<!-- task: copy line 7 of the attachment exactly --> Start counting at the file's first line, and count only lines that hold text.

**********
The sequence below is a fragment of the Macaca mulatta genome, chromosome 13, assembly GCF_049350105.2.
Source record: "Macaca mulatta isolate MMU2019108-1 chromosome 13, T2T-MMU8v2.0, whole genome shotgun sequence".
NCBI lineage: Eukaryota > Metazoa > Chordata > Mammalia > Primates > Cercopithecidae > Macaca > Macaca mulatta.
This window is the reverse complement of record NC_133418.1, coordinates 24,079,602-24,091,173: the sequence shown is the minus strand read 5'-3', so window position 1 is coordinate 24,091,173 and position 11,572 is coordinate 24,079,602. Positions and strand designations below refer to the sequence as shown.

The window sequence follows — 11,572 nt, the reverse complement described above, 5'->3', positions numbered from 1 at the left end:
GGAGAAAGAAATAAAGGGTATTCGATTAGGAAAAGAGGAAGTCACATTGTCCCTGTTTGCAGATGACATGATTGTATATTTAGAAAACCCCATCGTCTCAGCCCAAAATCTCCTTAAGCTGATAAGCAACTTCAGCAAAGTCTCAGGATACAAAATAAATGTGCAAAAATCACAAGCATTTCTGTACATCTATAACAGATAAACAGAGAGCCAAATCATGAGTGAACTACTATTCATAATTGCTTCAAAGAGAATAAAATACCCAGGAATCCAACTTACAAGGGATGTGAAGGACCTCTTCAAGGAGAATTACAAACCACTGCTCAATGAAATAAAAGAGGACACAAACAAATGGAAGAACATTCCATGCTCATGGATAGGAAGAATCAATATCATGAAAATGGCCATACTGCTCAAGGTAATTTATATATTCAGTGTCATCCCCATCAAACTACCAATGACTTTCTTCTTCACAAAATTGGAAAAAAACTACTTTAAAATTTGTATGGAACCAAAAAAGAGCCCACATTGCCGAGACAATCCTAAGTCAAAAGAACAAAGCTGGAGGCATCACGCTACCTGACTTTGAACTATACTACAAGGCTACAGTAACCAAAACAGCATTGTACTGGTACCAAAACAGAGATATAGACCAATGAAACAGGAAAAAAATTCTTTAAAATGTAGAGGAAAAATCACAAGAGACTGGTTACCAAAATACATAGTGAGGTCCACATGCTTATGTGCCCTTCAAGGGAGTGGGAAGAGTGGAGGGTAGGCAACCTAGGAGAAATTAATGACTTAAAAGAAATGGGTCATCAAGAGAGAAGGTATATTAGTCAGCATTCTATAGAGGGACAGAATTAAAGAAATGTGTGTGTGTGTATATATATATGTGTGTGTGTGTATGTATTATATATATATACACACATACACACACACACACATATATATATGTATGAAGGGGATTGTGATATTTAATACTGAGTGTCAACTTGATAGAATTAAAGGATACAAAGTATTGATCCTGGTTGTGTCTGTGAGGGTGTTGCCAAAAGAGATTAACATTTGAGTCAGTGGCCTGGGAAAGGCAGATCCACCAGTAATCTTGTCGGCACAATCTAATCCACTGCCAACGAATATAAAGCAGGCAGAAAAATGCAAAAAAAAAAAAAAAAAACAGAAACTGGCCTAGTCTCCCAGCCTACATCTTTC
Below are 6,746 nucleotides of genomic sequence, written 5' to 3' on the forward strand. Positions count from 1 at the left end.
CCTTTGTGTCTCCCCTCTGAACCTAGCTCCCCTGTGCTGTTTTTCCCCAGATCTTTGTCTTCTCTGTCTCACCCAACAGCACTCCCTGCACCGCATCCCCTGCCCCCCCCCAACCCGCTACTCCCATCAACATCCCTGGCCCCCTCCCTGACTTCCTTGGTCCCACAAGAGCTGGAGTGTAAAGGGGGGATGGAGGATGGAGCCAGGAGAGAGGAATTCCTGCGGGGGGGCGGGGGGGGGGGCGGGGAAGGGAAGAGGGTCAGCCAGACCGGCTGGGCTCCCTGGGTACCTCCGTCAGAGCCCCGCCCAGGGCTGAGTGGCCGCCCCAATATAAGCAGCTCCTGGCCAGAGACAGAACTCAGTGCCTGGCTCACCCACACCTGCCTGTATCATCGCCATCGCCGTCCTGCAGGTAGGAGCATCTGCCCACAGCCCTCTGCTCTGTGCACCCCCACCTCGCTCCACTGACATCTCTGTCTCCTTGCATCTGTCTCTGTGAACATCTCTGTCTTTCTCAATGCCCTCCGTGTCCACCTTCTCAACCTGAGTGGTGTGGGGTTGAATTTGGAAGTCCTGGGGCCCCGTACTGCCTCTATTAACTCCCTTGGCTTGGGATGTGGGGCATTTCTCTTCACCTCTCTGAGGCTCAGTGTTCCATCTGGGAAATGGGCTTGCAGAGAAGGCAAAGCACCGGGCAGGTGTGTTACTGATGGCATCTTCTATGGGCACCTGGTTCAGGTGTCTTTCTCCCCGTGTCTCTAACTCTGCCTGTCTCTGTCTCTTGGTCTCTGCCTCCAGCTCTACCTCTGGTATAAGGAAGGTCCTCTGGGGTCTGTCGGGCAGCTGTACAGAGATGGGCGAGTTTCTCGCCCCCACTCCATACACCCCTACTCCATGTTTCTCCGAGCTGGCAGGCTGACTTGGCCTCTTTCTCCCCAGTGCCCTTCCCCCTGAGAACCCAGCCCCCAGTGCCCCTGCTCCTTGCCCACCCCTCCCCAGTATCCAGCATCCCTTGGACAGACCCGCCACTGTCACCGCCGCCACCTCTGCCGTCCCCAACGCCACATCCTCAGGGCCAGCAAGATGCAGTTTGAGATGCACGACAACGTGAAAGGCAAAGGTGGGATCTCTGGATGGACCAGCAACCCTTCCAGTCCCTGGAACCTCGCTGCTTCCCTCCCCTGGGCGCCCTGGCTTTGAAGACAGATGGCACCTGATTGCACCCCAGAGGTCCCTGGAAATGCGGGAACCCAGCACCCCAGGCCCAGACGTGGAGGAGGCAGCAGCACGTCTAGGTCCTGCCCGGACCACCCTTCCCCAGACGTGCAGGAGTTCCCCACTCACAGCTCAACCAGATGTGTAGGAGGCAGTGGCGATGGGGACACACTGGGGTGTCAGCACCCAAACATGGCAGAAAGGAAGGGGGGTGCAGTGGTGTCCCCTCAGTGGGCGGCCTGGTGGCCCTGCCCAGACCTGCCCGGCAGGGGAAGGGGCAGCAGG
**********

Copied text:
Below are 6,746 nucleotides of genomic sequence, written 5' to 3' on the forward strand. Positions count from 1 at the left end.